Video from Tyler Dewitt on Youtube – Writing formulae for ionic compounds. Visit his channel for more useful Chemistry videos.
With the exams approaching, you can expect to see more revision themed posts from me. And I was intending to start that trend about now; however, a couple of really interesting stories in the news caught my eye and I was distracted:
Via the BBC – Wildlife experts are due to discuss the reintroduction of bears (once a native species) into the Scottish Highlands. Click the pic for a full story.
From New Scientist – A miracle material that looks like a liquid yet shatters like glass and happens to be called Oobleck! Once again a quick click takes you to the full story.
And finally, bringing things back to revision, feel free to tweet me (@MFEbden) with any questions about your exam prep.
The events with Felicity last week were a fantastic success! Lots of inspirational thoughts and ideas…
And topically, London Array have now officially become the world’s largest offshore wind farm. Massive congratulations to them!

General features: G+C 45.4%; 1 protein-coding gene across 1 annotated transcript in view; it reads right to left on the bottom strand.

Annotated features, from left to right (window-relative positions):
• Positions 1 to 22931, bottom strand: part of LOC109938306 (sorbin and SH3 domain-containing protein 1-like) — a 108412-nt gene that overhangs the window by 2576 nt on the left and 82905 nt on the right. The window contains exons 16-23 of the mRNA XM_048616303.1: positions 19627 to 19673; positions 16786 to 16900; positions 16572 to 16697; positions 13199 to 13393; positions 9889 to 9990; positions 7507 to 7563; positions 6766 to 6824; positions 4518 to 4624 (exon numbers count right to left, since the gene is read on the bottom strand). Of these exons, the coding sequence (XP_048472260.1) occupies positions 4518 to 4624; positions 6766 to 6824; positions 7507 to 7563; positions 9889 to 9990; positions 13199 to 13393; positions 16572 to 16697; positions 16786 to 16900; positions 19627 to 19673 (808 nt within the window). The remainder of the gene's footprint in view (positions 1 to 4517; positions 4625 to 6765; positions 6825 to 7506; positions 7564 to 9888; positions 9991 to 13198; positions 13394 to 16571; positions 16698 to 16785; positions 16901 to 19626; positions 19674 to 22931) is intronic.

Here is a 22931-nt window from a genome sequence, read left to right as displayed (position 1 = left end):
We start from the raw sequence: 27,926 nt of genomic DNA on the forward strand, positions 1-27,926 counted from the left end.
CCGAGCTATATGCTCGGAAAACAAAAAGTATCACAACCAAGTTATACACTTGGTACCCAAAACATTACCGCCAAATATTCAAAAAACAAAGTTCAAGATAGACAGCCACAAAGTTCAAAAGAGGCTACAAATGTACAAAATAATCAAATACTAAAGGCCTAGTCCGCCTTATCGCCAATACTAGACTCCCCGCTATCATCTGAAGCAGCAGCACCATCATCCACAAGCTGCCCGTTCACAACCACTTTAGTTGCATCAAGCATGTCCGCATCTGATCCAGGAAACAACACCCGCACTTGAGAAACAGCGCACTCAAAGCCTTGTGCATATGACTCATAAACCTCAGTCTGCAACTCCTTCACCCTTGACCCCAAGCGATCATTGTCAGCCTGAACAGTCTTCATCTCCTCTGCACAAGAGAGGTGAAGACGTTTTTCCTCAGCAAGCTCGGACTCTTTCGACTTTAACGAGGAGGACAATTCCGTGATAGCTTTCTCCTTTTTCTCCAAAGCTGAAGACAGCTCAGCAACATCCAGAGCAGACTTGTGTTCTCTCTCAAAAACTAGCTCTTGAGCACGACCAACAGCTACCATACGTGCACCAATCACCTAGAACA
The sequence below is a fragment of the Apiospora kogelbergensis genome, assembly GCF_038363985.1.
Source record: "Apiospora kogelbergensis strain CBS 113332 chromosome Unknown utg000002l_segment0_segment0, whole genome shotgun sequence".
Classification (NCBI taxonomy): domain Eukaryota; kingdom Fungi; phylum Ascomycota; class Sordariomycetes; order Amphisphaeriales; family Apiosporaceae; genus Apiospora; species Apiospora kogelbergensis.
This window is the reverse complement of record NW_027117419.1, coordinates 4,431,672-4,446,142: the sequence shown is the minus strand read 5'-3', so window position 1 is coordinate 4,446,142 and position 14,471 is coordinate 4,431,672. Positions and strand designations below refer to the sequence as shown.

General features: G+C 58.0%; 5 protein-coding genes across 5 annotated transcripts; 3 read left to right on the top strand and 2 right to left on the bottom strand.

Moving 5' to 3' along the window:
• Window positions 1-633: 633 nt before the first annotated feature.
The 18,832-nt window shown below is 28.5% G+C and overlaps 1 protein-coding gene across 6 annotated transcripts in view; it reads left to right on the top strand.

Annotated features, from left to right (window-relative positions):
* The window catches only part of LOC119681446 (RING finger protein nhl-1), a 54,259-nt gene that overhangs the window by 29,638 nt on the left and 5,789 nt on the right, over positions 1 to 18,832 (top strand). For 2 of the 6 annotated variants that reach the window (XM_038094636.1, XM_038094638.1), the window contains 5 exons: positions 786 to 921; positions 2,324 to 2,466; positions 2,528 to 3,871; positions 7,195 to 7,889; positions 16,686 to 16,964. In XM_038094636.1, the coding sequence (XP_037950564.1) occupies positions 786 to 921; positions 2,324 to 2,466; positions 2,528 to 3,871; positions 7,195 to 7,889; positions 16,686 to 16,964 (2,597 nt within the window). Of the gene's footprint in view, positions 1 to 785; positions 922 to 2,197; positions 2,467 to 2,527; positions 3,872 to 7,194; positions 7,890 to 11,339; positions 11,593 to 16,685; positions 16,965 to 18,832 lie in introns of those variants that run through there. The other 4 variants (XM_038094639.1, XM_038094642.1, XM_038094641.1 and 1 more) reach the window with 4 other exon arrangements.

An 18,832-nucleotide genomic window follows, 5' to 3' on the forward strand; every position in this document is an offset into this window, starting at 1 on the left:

World-famous polar explorer, meteorologist, travel writer, film maker and Thanet local Felicity Aston will be giving a talk this Thursday (7th March) evening:
Felicity is a truly inspirational lady, who has completed some totally astonishing feats of endurance. Her talk begins at 7pm and members of the public are welcome to come along – just see the details on the poster above and email firstname.lastname@example.org to book your place.
After a busy festive season (mostly spent stuffing my face with unhealthy foodstuffs) I’m back and it’s back to business as usual here in school.
Dr Ben deals with evidence – how to collect it with properly designed experiments and how to use it sensibly. This story (from the BBC) is all about a really great experiment carried out a Newcastle University that’s shed some light on one of the great mysteries of science:
Another good website for you and this one’s awesome!
…is a site where users can log on and help researchers identify animals caught on camera traps over a massive area in Tanzania. You’ll be looking at pictures like this:
Or maybe this:
And telling the researchers what animals you think you’ve seen. It’s a bit like being on safari from the comfort of your sofa. I’ve spent a few hours already but I’m not too worried seeing as I know it’s productive! Get involved!